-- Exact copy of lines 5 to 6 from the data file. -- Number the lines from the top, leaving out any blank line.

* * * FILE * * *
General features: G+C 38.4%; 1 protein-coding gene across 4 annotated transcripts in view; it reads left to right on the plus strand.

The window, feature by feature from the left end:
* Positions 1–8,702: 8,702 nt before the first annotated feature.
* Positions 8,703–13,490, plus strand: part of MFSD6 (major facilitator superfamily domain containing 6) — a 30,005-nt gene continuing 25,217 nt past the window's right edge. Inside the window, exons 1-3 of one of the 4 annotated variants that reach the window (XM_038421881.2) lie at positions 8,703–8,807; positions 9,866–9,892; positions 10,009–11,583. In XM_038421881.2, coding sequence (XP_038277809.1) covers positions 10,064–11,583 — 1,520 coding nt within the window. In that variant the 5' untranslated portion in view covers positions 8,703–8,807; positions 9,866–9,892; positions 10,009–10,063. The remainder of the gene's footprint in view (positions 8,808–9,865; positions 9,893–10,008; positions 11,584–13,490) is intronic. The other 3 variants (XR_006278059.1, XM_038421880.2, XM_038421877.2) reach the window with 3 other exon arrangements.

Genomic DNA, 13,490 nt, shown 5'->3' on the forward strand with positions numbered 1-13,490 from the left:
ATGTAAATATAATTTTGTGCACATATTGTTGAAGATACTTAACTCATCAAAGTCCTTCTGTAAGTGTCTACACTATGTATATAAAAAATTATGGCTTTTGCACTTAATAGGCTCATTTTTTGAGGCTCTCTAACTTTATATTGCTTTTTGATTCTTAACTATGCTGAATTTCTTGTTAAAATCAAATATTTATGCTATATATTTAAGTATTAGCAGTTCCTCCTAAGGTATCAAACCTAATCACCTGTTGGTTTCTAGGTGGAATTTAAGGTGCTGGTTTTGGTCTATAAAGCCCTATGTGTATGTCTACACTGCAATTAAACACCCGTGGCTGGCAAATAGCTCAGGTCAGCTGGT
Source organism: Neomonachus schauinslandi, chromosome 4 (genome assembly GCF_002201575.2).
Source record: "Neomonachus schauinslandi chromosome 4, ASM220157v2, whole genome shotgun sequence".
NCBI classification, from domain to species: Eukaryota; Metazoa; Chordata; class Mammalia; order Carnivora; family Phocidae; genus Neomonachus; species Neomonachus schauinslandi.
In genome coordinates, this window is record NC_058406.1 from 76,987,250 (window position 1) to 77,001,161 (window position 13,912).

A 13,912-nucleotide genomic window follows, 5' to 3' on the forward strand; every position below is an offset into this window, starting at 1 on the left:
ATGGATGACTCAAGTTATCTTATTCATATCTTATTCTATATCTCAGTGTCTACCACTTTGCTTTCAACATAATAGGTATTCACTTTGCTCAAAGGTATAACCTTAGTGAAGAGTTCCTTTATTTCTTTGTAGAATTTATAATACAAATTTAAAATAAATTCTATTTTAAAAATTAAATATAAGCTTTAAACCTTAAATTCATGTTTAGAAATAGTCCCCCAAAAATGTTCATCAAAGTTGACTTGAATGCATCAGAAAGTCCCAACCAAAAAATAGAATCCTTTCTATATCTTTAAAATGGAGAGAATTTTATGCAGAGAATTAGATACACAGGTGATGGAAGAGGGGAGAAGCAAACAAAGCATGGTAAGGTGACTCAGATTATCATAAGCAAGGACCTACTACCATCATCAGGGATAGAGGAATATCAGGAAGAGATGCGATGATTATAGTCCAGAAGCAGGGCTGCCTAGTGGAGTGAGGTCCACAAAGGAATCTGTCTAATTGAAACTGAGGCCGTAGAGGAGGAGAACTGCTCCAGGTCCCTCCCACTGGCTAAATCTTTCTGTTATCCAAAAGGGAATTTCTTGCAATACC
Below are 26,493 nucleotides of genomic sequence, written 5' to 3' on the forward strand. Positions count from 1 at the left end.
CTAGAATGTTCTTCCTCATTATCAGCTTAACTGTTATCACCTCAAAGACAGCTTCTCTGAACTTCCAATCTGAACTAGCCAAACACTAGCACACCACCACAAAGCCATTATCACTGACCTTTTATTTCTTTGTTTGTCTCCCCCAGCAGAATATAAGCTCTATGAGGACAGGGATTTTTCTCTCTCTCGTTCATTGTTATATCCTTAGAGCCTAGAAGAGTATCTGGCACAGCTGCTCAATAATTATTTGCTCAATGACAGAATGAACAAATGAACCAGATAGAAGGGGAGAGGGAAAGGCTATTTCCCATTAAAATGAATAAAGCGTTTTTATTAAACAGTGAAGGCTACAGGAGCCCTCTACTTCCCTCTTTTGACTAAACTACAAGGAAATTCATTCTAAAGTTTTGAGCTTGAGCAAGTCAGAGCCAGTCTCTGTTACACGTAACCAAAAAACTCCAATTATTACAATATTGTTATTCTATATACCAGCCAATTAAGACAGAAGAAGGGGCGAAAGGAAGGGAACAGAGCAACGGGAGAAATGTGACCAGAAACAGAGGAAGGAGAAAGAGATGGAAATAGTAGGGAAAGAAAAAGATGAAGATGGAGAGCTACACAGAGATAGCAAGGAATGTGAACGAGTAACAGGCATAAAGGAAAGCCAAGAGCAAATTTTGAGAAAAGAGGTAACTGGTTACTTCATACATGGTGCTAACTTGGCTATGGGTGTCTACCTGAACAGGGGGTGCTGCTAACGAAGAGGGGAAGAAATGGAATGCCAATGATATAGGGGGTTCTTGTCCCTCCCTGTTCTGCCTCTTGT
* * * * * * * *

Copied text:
Genomic DNA, 13,490 nt, shown 5'->3' on the forward strand with positions numbered 1-13,490 from the left:
ATGTAAATATAATTTTGTGCACATATTGTTGAAGATACTTAACTCATCAAAGTCCTTCTGTAAGTGTCTACACTATGTATATAAAAAATTATGGCTTTTGCACTTAATAGGCTCATTTTTTGAGGCTCTCTAACTTTATATTGCTTTTTGATTCTTAACTATGCTGAATTTCTTGTTAAAATCAAATATTTATGCTATATATTTAAGTATTAGCAGTTCCTCCTAAGGTATCAAACCTAATCACCTGTTGGTTTCTAGGTGGAATTTAAGGTGCTGGTTTTGGTCTATAAAGCCCTATGTGTATGTCTACACTGCAATTAAACACCCGTGGCTGGCAAATAGCTCAGGTCAGCTGGT